ANGEL IN THE HOUSE

ANGEL IN THE HOUSE

Hung on the left, right and rear walls of the gallery are three photographs measuring 51 x 33 inches in white frames. Rich blacks, luminous oranges, and hazy pinks flood angular planes. Carouge’s images of light and color appear filmic, and only through photographic fidelity describe their construction.

Placed on the floor, congruent with the walls, are five low, irregularly shaped sculptures of varying sizes. Each shape recalls floor patches assembled from scrap wood, embedded in the otherwise typical blonde-wood gallery floor. These eccentric anomalies fill gaps once occupied by walls–walls which formed closets and doorways in the space’s previous configuration. Ronayne’s architectural forms are constructed of 1/4 inch hot rolled steel plates, cut by waterjet, which are placed over corresponding shapes cut from 1/2 rebond carpet padding.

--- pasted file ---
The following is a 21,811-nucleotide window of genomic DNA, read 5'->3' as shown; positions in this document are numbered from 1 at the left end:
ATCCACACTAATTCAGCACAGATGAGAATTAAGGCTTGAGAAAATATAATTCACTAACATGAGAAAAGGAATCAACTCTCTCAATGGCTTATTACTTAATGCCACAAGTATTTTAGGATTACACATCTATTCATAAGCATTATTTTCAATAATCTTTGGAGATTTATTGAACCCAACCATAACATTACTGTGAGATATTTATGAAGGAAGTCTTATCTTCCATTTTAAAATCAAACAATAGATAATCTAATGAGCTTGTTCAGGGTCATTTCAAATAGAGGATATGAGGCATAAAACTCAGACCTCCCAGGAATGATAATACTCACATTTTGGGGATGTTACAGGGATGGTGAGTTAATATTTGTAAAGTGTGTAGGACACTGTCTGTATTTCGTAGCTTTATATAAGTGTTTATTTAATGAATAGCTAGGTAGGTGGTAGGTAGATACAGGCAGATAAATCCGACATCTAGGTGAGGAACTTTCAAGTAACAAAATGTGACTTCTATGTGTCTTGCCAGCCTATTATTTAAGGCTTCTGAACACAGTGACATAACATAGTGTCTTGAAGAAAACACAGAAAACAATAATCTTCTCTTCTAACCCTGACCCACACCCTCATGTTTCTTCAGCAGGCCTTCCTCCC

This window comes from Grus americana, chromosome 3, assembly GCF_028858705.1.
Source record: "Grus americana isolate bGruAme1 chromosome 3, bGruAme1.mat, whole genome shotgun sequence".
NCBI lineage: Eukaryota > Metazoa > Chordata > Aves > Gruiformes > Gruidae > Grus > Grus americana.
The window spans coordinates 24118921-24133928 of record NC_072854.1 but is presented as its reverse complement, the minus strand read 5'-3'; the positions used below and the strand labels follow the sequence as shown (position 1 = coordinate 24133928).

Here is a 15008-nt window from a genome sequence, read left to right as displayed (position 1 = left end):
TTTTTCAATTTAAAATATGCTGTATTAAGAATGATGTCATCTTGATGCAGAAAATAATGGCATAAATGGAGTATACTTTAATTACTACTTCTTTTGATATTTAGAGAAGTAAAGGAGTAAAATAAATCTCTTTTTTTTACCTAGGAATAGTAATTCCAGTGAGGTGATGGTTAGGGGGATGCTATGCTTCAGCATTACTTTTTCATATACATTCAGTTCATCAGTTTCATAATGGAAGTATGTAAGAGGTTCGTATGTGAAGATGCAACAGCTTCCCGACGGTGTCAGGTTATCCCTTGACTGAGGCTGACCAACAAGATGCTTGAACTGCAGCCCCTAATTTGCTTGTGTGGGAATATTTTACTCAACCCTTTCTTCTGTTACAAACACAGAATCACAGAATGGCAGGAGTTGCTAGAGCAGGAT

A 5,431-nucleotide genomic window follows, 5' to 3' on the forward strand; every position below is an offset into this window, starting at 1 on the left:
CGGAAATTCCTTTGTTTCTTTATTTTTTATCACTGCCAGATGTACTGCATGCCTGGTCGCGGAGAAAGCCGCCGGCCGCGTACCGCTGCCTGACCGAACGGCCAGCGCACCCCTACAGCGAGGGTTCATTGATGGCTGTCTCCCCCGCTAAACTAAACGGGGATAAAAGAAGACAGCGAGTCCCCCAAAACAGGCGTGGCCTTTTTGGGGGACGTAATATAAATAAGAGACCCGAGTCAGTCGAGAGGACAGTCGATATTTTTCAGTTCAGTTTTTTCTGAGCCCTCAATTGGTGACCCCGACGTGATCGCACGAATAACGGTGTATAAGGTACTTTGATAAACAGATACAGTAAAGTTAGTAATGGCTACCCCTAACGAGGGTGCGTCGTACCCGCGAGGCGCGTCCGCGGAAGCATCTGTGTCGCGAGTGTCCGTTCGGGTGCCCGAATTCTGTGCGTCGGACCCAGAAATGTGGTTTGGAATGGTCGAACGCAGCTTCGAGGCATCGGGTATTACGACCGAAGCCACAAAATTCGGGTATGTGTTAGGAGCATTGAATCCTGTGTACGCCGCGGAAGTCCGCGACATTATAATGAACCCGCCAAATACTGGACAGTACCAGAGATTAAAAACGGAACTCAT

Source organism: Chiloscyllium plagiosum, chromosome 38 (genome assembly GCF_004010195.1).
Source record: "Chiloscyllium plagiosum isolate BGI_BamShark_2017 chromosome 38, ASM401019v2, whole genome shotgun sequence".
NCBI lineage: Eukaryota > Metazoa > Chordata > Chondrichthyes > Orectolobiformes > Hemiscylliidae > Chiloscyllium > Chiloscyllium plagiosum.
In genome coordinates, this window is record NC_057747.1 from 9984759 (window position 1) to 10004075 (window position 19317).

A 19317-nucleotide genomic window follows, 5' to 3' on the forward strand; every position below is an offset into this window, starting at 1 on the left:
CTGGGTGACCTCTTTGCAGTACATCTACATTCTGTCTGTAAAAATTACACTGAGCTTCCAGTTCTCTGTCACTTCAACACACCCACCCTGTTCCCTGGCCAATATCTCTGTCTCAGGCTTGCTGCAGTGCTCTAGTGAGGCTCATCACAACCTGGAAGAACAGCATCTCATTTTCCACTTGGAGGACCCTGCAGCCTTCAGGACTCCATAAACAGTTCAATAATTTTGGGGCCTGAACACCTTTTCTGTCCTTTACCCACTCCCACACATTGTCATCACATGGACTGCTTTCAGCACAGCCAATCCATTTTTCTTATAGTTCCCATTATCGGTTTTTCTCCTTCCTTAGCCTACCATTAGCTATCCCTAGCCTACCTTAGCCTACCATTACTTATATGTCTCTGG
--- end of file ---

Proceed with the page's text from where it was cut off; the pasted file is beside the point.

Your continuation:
“Had I not killed her she would have killed me. She would have plucked the heart out of my writing. For, as I found, directly I put pen to paper, you cannot review even a novel without having a mind of your own, without expressing what you think to be the truth about human relations, morality, sex. And all these questions, according to the Angel of the House, cannot be dealt with freely and openly by women; they must charm, they must conciliate, they must–to put it bluntly–tell lies if they are to succeed. Thus, whenever I felt the shadow of her wing or the radiance of her halo upon my page, I took up the inkpot and flung it at her. She died hard. Her fictitious nature was of great assistance to her. It is far harder to kill a phantom than a reality.” – Virginia Woolf, “Professions for Women,” 1931

ANGEL IN THE HOUSE

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